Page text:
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I believe that this argument kind of misses the point. If you focus just on two-parent family makeup, then you won't see the successes of separated parent families. The key is not whether two people are married, it's whether they share parenting in an equable and cordial way. It's a matter of assuming responsibility for your actions, a principle that is in horrible decline in this country, for reasons too complex to go into here. I'm talking about dads who contribute their genes and then walk, and maybe do it again, and again. I'd be willing to wager that kids raised in a true co-parenting situation, or one where the mother is the primary caretaker but the father is deeply involved both financially and socially, do just as well as kids in a two-parent home. I've done it and know plenty of others who've done it too. So do the research and prove me wrong. If you can't, then you should be talking a lot more about the responsibility problem....

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Does this mean a mother and a father.

I notice that chickens only need a mother and any clucky chook will do.

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Jason Riley published an op ed in the Wall Street Journal today that made the same points, but referenced different studies. Where there is smoke, there is fire...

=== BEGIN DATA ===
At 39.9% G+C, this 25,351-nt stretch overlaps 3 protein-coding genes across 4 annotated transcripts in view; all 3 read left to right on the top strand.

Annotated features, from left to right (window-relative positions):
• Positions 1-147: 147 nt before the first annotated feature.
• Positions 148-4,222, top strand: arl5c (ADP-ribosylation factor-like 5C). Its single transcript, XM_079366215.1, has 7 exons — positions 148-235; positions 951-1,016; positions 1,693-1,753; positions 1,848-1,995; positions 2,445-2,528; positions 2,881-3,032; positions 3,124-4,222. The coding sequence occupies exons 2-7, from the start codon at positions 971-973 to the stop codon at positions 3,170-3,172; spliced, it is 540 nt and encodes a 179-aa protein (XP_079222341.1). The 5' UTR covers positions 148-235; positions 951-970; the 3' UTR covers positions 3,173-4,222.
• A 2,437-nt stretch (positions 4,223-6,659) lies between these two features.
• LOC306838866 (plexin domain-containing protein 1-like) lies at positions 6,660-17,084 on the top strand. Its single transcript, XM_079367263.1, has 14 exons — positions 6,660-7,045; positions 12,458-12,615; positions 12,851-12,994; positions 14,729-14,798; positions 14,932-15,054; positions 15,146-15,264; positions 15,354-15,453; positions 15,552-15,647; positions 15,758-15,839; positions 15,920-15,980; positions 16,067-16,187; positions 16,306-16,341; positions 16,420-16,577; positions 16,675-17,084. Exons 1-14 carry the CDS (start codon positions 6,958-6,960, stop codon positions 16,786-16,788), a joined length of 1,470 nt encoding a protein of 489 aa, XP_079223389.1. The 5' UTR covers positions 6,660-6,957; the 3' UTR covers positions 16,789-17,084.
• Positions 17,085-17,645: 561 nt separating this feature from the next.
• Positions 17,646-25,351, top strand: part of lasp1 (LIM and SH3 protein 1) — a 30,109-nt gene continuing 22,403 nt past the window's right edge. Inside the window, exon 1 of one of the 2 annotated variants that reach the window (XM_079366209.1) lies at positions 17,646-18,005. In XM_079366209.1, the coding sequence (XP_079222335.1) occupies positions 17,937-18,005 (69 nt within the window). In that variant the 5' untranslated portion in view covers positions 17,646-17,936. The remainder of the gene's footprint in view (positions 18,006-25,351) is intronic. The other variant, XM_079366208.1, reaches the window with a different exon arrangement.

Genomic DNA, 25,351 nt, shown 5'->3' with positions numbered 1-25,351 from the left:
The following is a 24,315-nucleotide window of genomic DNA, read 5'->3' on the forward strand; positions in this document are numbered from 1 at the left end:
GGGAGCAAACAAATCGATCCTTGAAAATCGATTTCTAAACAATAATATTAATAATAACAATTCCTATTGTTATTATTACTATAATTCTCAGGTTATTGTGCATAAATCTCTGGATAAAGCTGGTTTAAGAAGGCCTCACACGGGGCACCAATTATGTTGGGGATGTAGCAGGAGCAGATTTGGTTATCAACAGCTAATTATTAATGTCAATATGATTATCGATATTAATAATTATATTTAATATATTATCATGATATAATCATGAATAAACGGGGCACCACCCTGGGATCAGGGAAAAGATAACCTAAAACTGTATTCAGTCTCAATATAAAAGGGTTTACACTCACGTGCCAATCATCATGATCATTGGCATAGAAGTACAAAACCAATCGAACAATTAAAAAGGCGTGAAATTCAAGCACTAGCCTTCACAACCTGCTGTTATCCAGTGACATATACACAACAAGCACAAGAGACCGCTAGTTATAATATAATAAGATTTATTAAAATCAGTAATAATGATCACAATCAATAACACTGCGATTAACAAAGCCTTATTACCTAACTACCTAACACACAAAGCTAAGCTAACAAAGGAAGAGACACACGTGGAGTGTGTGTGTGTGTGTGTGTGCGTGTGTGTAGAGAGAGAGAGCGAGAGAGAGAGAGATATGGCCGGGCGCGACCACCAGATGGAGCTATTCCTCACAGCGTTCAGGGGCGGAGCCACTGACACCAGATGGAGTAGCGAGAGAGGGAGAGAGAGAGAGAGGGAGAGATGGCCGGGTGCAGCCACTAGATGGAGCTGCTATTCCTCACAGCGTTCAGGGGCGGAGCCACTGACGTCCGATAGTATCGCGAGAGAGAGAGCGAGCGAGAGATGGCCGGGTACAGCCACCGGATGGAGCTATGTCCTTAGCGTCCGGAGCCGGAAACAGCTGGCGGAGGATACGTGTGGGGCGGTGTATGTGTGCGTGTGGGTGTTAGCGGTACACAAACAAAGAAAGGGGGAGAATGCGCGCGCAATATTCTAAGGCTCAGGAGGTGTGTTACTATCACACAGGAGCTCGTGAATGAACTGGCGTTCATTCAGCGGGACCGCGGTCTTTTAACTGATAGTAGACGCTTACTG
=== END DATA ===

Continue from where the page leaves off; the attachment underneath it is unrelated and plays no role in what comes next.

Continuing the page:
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Thomas Sowell has been on this topic for decades, and despite his credentials, is largely ignored. Society is spiraling downwards. We are at a point where even left leaning people are condemned for speaking obvious truths. I think the Free Press is a result of this societal breakdown.

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Liked touching on taxes towards the end. I think the structure can disincentivize marriage on both ends of the income spectrum, interesting to think about.

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It really shouldn’t be a shock or surprise that a two-parent home is more economically viable and socially beneficial.

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Someone somewhere dropped the “earned” part, as it was once a two-word term, “earned privilege” which no one was born with or given without specific effort calibrated to the precise amount and types earned. When a single word referenced the “earned “used to be silent and assumed. I guess people today feel entitled to not work and don’t have to earn anything.

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I’ve been thinking about this book and corresponding podcast and thought to myself, “Captain Obvious, of course kids are going to have better outcomes with two parents.” Why do we have to state the obvious these days and more importantly, how can this be even remotely controversial?

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Being children of divorce back in the 70s, I can say that it was definitely detrimental to the mental and social development of my siblings. As the eldest I had the benefit of the 2 parent family longer than they did, but not by much. (Reading saved my life.) That was why when my husband and I had a child, we decided the spouse that had the better earning potential would work and the other stay home. He went to work, I stayed at home and took care of the rest. I’m getting ready to retire after 25 years at a job I love, and raising my child for that 18 year interlude was the very best time I will ever have.

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We vowed NEVER to divorce, we weren’t going to put our kids through the hell we endured.